Quite honestly, I will be surprised if President Obama doesn’t use the “G-word” on the 24th. In previous years it was understandable–wars were being raged with Turkey’s support, the Turkish lobby has always been strong, Turkey has always been a valuable NATO ally, and so forth. Now, in light of recent events there doesn’t appear to be any excuse. This year, Turkey had the golden chance to reconcile with Armenia, fully supported by US, Europe and even countries in Asia like Japan, and Ankara blew it. Not one country can say that Armenia is at fault. And Turkey finally has to understand that it must face up to its own history, not to mention play ball with Armenia.

By late tomorrow evening Yerevan time the current official US position on the Genocide issue will be clear. Let’s hope it is pro-Armenian for a change.

Sarkisian, Erdogan Don’t See Eye to Eye

Seems there’s nothing positive that can be said about the Sarkisian-Erdogan meeting in Washington, DC that took place on April 12 on the sidelines of the nuclear security summit hosted by President Obama.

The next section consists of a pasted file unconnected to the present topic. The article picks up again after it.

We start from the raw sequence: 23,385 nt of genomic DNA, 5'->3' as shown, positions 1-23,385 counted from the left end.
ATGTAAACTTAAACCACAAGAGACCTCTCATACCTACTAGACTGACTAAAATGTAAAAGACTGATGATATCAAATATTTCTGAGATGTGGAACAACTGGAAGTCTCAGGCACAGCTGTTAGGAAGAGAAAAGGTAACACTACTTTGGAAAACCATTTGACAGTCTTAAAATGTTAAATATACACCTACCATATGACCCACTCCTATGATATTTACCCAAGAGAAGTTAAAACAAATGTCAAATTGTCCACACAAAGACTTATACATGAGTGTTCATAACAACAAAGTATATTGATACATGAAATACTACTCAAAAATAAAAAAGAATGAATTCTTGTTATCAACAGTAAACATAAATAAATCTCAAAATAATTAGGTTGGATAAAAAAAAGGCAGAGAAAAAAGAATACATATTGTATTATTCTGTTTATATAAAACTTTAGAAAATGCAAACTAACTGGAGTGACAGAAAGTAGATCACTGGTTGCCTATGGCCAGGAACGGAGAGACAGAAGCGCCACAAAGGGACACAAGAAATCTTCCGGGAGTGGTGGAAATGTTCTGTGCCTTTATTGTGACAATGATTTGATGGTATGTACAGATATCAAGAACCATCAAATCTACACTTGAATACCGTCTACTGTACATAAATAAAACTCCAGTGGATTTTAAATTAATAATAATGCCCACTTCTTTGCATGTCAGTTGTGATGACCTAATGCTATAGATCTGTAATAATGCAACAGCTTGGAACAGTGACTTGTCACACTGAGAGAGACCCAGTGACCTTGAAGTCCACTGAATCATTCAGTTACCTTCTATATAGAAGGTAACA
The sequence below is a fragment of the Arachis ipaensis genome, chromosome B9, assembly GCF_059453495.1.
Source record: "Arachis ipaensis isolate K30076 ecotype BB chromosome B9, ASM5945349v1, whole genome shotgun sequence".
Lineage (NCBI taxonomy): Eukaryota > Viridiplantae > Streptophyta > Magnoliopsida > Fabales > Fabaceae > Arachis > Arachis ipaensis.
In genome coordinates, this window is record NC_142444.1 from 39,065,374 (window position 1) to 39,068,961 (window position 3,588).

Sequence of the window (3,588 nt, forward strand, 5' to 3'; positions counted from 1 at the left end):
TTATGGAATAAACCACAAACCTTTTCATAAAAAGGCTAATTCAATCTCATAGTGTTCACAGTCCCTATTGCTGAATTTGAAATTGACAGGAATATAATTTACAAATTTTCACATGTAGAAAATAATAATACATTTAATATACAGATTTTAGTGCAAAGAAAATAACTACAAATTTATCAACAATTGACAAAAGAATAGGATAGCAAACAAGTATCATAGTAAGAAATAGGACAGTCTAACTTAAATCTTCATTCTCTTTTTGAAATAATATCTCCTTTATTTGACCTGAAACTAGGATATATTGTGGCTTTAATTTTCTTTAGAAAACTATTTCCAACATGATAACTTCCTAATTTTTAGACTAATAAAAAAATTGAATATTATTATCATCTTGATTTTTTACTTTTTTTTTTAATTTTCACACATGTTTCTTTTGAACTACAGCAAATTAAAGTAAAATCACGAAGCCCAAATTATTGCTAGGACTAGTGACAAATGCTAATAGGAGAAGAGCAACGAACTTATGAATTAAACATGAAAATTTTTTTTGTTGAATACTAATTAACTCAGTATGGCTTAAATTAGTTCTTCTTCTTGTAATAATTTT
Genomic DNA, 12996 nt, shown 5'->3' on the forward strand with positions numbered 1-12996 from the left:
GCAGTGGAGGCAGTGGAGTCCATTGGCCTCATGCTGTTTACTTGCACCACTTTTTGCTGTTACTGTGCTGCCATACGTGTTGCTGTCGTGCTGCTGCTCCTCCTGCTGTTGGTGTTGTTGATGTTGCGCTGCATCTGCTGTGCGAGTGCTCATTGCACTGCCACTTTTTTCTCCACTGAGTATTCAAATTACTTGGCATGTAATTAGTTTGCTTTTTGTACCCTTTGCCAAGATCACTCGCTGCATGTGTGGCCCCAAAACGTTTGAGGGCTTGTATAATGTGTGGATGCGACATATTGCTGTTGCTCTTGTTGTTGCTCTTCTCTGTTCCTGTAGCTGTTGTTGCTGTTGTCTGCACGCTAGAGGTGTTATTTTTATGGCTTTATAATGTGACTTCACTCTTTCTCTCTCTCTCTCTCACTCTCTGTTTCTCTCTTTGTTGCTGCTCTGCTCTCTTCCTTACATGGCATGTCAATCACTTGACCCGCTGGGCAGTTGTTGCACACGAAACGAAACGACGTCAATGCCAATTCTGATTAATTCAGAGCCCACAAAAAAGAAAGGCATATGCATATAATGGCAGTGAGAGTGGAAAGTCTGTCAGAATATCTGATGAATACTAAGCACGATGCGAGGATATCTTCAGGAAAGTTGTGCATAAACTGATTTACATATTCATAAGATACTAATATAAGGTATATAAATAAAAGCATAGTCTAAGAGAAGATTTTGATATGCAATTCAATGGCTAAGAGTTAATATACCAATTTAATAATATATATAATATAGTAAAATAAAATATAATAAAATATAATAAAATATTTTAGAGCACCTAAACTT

Both leaders have been tight-lipped about their meeting and their own separate sit-downs with President Obama, and there really isn’t a lot of information available regarding what was said. RFE/RL however wrote this:

According to the Turkish daily “Sabah,” Erdogan told Sarkisian that the existing “political atmosphere” does not bode well for their ratification by Turkey’s Grand National Assembly. He blamed it on recent decisions by U.S. and Swedish lawmakers to recognize the 1915 massacres of Armenians in the Ottoman Empire as genocide.

“If the protocols are brought to the agenda of the parliament while U.S. and Swedish parliaments are taking decisions on the issue, they will be rejected,” he reportedly said. “Sabah” also quoted Erdogan as also linking protocol ratification with decisive progress in international efforts to resolve the Karabakh conflict.